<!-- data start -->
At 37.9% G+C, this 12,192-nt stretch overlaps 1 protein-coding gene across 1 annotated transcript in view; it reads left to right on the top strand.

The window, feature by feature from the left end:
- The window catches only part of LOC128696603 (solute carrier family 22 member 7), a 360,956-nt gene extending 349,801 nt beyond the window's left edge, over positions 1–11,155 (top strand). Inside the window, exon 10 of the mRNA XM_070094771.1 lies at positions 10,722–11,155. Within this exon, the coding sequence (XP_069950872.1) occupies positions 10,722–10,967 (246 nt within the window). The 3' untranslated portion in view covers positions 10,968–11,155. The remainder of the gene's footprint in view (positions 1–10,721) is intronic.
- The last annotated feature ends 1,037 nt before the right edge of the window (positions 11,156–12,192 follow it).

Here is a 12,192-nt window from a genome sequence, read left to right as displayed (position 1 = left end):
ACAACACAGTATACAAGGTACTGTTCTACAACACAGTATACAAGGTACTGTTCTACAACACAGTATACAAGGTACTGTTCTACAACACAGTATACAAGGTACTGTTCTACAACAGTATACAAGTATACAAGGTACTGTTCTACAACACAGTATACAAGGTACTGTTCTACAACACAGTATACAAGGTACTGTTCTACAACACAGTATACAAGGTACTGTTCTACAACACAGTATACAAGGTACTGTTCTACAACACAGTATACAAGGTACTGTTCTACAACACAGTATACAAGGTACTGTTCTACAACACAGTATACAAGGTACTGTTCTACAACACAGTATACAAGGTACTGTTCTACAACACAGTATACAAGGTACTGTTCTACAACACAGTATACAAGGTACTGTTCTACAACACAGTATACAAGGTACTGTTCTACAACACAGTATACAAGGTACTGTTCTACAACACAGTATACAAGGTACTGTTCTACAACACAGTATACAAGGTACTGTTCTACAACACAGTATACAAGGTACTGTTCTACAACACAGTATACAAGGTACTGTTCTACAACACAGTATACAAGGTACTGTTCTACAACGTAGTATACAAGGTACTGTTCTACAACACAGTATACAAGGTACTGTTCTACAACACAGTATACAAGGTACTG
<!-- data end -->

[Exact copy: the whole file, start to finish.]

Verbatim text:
At 37.9% G+C, this 12,192-nt stretch overlaps 1 protein-coding gene across 1 annotated transcript in view; it reads left to right on the top strand.

The window, feature by feature from the left end:
- The window catches only part of LOC128696603 (solute carrier family 22 member 7), a 360,956-nt gene extending 349,801 nt beyond the window's left edge, over positions 1–11,155 (top strand). Inside the window, exon 10 of the mRNA XM_070094771.1 lies at positions 10,722–11,155. Within this exon, the coding sequence (XP_069950872.1) occupies positions 10,722–10,967 (246 nt within the window). The 3' untranslated portion in view covers positions 10,968–11,155. The remainder of the gene's footprint in view (positions 1–10,721) is intronic.
- The last annotated feature ends 1,037 nt before the right edge of the window (positions 11,156–12,192 follow it).

Here is a 12,192-nt window from a genome sequence, read left to right as displayed (position 1 = left end):
ACAACACAGTATACAAGGTACTGTTCTACAACACAGTATACAAGGTACTGTTCTACAACACAGTATACAAGGTACTGTTCTACAACACAGTATACAAGGTACTGTTCTACAACAGTATACAAGTATACAAGGTACTGTTCTACAACACAGTATACAAGGTACTGTTCTACAACACAGTATACAAGGTACTGTTCTACAACACAGTATACAAGGTACTGTTCTACAACACAGTATACAAGGTACTGTTCTACAACACAGTATACAAGGTACTGTTCTACAACACAGTATACAAGGTACTGTTCTACAACACAGTATACAAGGTACTGTTCTACAACACAGTATACAAGGTACTGTTCTACAACACAGTATACAAGGTACTGTTCTACAACACAGTATACAAGGTACTGTTCTACAACACAGTATACAAGGTACTGTTCTACAACACAGTATACAAGGTACTGTTCTACAACACAGTATACAAGGTACTGTTCTACAACACAGTATACAAGGTACTGTTCTACAACACAGTATACAAGGTACTGTTCTACAACACAGTATACAAGGTACTGTTCTACAACACAGTATACAAGGTACTGTTCTACAACGTAGTATACAAGGTACTGTTCTACAACACAGTATACAAGGTACTGTTCTACAACACAGTATACAAGGTACTG